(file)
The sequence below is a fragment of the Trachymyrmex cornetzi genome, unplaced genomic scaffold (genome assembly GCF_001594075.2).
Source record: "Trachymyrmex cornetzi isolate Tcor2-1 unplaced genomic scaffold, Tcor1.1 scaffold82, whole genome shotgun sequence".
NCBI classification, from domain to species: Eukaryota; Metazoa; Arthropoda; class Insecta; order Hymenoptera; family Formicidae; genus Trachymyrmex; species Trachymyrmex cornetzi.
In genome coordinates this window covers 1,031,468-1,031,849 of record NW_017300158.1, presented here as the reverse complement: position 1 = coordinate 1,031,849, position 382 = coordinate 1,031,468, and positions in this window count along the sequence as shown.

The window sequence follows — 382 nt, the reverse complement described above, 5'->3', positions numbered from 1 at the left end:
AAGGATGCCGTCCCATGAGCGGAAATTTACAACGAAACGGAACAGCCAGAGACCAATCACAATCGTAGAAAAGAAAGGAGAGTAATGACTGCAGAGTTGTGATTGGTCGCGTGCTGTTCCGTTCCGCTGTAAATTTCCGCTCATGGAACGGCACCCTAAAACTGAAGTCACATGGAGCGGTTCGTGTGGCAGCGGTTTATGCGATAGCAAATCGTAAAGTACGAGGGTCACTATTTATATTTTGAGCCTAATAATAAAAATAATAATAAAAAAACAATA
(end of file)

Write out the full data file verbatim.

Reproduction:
The sequence below is a fragment of the Trachymyrmex cornetzi genome, unplaced genomic scaffold (genome assembly GCF_001594075.2).
Source record: "Trachymyrmex cornetzi isolate Tcor2-1 unplaced genomic scaffold, Tcor1.1 scaffold82, whole genome shotgun sequence".
NCBI classification, from domain to species: Eukaryota; Metazoa; Arthropoda; class Insecta; order Hymenoptera; family Formicidae; genus Trachymyrmex; species Trachymyrmex cornetzi.
In genome coordinates this window covers 1,031,468-1,031,849 of record NW_017300158.1, presented here as the reverse complement: position 1 = coordinate 1,031,849, position 382 = coordinate 1,031,468, and positions in this window count along the sequence as shown.

The window sequence follows — 382 nt, the reverse complement described above, 5'->3', positions numbered from 1 at the left end:
AAGGATGCCGTCCCATGAGCGGAAATTTACAACGAAACGGAACAGCCAGAGACCAATCACAATCGTAGAAAAGAAAGGAGAGTAATGACTGCAGAGTTGTGATTGGTCGCGTGCTGTTCCGTTCCGCTGTAAATTTCCGCTCATGGAACGGCACCCTAAAACTGAAGTCACATGGAGCGGTTCGTGTGGCAGCGGTTTATGCGATAGCAAATCGTAAAGTACGAGGGTCACTATTTATATTTTGAGCCTAATAATAAAAATAATAATAAAAAAACAATA